One thing I do almost every morning is to scan the “stories to read” feed on my smart-phone. I enjoy having quick access to my favorite news sites that cover a broad spectrum of political opinions, psychological topics, and the fluff I read for enjoyment. In my browsing this morning, I came across an article by the blog MindBodyGreen with the title “Why This Child Psychologist is Begging Parents to Rethink Timeouts.” As I scanned through the blog I thought the author’s main point which was to encourage us to build our toolbox of responses to difficult behavior was spot-on even though I do find good uses for teaching/using time-outs. The author also offered some great tips to build self-regulation as a way to improve behavior and the blog is definitely worth a look. There are tools there you should add to your toolbox. However, I find that a lot of the questions that drive parents to ask for help with problematic behavior are around consequences which was not addressed in this blog. Some of the questions I get are, “how do I effectively punish my kid when they only care about their electronics?” or “my son keeps getting into trouble with the neighborhood kids and I can’t trust him out of my sight.” For these situations you might not be focused on building self-regulation but rather needing for an immediate change. Here are five tips for giving good consequences to help you move towards the changes you want to see.
Five Tips for Giving Good Consequences:
- Try to use consequences that naturally match the behavior. If your kid eats dessert before dinner after you expressly forbid it, then they lose dessert the next day. It’s that simple and that clean. There is a natural link between the behavior and the consequence. Consequences like this make the most sense to your kid and lets you save other consequences for future problematic behaviors.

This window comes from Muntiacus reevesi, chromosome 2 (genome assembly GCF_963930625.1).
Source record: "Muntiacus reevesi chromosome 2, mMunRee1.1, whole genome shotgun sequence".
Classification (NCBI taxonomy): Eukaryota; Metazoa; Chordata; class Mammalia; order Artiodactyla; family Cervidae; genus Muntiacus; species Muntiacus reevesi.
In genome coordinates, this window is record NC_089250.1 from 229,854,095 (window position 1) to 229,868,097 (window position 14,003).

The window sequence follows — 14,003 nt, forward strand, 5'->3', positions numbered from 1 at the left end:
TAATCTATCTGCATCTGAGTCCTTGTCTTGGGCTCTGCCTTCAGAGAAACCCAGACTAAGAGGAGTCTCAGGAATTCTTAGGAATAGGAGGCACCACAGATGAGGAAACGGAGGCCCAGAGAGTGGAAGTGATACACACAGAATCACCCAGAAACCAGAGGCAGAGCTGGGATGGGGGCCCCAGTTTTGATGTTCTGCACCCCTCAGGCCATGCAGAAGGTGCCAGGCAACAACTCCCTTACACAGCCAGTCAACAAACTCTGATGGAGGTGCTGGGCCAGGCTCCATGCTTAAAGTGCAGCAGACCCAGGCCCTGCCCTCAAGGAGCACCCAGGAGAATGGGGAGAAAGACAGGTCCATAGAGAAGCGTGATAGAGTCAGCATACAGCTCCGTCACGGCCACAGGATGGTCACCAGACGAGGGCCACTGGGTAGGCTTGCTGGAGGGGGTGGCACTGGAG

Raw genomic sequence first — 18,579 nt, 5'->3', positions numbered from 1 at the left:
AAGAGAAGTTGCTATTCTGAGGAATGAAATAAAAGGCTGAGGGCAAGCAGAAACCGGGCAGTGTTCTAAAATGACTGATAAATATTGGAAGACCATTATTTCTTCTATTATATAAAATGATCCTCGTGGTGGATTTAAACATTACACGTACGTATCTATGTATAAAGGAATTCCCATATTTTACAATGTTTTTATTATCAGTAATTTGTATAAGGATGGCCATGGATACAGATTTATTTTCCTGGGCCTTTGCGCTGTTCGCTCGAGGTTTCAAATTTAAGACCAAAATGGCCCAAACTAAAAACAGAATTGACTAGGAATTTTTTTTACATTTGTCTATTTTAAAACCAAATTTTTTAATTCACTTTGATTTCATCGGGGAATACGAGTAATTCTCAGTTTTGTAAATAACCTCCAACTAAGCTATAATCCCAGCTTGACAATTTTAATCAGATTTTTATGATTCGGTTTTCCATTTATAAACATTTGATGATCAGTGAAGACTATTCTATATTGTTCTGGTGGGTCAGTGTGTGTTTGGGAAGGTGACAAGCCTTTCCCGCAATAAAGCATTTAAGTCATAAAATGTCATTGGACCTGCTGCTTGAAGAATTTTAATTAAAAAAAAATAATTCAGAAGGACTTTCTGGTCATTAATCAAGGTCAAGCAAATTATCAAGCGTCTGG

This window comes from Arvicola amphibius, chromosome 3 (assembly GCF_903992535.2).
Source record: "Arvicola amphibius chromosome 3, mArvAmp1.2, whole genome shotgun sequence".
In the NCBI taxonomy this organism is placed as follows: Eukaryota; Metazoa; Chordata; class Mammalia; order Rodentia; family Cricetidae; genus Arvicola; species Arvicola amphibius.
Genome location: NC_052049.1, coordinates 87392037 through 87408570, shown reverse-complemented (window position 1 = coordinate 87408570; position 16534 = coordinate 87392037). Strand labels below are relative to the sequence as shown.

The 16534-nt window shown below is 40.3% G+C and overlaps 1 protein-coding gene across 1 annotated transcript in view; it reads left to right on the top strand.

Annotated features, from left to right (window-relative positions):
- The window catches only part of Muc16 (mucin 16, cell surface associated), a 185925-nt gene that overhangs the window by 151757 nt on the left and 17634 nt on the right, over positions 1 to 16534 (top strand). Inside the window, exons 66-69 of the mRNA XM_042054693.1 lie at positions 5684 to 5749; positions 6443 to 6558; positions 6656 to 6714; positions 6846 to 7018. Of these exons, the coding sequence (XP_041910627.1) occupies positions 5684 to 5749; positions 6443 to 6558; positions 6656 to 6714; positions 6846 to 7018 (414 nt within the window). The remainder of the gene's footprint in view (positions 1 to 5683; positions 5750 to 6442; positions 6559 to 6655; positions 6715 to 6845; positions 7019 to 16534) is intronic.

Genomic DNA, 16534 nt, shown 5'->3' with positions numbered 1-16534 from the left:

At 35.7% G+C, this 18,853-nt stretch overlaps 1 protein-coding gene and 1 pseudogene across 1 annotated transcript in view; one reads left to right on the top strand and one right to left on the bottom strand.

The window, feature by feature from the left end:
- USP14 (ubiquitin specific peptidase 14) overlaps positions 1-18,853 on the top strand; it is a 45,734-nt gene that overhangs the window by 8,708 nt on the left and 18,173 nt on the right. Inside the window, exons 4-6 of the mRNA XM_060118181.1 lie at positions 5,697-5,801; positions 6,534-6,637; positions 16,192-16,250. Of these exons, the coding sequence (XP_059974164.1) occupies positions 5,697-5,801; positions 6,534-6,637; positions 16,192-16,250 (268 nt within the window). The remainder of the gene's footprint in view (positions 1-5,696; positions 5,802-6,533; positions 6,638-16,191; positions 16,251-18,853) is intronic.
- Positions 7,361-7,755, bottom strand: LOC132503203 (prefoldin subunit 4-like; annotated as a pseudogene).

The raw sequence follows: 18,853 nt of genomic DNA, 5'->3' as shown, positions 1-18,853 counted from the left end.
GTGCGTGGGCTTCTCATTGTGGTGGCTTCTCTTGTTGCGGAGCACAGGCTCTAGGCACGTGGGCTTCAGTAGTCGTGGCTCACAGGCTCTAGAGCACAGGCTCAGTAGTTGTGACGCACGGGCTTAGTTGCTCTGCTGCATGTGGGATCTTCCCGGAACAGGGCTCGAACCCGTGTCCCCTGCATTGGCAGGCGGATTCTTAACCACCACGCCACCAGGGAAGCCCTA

- Match the consequence to the severity of the behavior. For example, if you’re kids are fighting over a toy, they should no longer have access to that specific toy. You don’t have to take EVERY toy. However, if your child hits another child you might make them stop playing entirely. The goal is to have small consequences for small infractions which gives you more repetitions to teach good behavior. It also saves your big consequences for when you need them the most.
- Try to speak in a firm and direct tone without being overly emotional. If your child learns you don’t really mean it or won’t follow through until you start yelling, then yelling becomes the marker that it is time to listen. Rather, let your calm statement get the response you want.
- Implement your consequence as soon as possible following the behavior. Saying “wait till your __________ gets home” can create some good behavior while the child is scared or worried waiting for what will happen, but also makes it harder to teach in the moment. If you can interrupt the behavior and give a consequence right then, you can help your child learn to make a better decision rather than having an ongoing thing all day.
- If you say it you have to do it. Otherwise your words lose their effectiveness. It helps when your child believes you when you tell them what the consequence will be for a particular behavior. This is helpful because your child will know in advance that you will enforce the consequence. Faced with a decision to either make a good choice or do a problematic behavior your child will weigh what will happen rather than just acting. This may help them choose a better behavior without you ever having to intervene. The best way to make this work is to stop threatening or throwing out a consequence before you think about it and then can’t enforce it. From now on, try this: if you say “you’re grounded for a week” do it. That will be your consequence for giving the consequence before thinking about what it will look like to have to follow through.
Some of these tips might be totally new or you might “know” this is what you should be doing already but have drifted away from these practices. This might be entirely new to some of you. I encourage you to take this moment to think through the next situation you will need to implement a consequence and prepare for it now rather than in the moment. This is a great first step in modifying how you implement consequences. With work, your consequences can become a more effective deterrent to problematic behaviors.